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What command is executed when you plug in a USB Flash drive manually in the PC's USB port?
I am pluggin in the device and it is automatically getting mounted in /media/ed7a753f-df88-4984-b65a-5d3a8cc2714a. After I unmount the device using umount /media/ed7a753f-df88-4984-b65a-5d3a8cc2714a, how do I remount it from the terminal so that the weird directory gets created automatically and the Flash Drive gets mounted there?
Another question, where does the system get this ed7a753f-df88-4984-b65a-5d3a8cc2714a. Is it some kind of identification of the disk?
The 'ed7a753f-df88-4984-b65a-5d3a8cc2714a' value is from the UUID of the filesystem on the device. On some filesystems you could create a Label for the filesystem and it might be used instead.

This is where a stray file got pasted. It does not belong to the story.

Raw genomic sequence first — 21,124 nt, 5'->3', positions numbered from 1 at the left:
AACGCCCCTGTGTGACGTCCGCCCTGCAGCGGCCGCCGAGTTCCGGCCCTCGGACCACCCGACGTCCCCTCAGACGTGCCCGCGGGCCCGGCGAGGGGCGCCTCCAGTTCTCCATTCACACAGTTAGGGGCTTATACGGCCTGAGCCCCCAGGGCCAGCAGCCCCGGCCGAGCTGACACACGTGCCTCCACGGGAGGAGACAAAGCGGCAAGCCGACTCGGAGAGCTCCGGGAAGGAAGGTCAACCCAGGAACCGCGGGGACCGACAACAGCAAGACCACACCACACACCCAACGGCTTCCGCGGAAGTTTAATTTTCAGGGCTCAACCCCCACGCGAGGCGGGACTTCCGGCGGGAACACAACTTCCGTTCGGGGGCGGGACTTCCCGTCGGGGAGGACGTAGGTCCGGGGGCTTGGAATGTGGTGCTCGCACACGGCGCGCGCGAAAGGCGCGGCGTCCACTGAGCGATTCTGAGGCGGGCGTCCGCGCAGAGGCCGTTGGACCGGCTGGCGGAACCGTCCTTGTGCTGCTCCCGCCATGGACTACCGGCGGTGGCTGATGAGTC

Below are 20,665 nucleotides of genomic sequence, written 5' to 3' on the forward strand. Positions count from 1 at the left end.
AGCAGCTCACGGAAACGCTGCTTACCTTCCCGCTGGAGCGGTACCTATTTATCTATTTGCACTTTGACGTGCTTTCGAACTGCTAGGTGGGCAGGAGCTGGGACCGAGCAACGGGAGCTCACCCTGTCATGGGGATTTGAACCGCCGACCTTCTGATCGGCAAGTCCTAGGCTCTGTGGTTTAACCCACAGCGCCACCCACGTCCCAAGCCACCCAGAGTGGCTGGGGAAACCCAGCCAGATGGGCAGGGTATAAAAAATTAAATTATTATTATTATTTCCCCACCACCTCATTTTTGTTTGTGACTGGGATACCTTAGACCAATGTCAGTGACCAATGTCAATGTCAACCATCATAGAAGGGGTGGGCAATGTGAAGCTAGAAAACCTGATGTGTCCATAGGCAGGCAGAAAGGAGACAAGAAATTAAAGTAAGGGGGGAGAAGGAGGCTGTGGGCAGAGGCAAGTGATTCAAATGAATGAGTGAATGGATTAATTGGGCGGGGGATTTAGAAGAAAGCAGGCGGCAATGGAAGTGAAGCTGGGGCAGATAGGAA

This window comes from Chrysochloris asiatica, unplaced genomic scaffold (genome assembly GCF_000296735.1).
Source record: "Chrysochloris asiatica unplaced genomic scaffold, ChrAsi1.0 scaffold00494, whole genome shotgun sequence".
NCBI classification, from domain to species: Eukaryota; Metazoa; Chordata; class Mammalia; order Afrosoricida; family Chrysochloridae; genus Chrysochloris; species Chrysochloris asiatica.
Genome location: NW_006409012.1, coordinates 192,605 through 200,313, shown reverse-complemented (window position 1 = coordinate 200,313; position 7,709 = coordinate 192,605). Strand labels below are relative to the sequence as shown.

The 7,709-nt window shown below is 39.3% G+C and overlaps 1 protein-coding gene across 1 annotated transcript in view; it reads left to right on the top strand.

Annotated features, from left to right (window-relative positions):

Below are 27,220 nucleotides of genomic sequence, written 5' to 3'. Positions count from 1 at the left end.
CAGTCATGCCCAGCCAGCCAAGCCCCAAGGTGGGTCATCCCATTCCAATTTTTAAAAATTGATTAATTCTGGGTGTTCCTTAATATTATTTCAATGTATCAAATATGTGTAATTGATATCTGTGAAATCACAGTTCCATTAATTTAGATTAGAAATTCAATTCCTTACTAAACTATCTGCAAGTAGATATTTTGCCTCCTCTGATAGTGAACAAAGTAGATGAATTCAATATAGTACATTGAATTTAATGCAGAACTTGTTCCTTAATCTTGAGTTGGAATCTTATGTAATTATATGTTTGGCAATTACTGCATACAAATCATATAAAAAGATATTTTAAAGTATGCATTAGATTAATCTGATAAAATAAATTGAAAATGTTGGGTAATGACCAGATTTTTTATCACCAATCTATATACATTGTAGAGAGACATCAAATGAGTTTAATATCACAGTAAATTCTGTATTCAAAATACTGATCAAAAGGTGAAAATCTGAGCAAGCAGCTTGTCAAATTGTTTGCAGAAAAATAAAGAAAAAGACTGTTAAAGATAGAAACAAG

If the device node is still present, you could use a simple mount command to mount the device. This may not be the case if you ejected the device.
If your distro has the ivman package installed, you can use `halmount <device>' to automount filesystems via HAL. Here are some examples from the manpage:
list all mountable devices known to hal
mount device hdc on default mount point (/media/volumelabel)
halmount /dev/hdc cdrom
mount device hdc on /media/cdrom
halmount -u "Holiday Pictures"
umount device that has the label "Holiday Pictures"
On most distros automounting removable devices is handled by the desktop environment, and PolicyKit is used behind the scenes to provide permission to do this. On KDE 4 for example, there is a device notifier applet. It can be configured to automount certain devices and ignore others. You wouldn't need to mount the device from the console. I still use halmount however. It is very convenient for mounting and looking up device names.
Well, ivman hasn't had an update in 4 years now, and halevt appears to have been started in response. I was forced to switch over when it stopped working properly on my system, and Debian eventually removed it from its repositories. I guess a few distros just haven't noticed the changeover yet.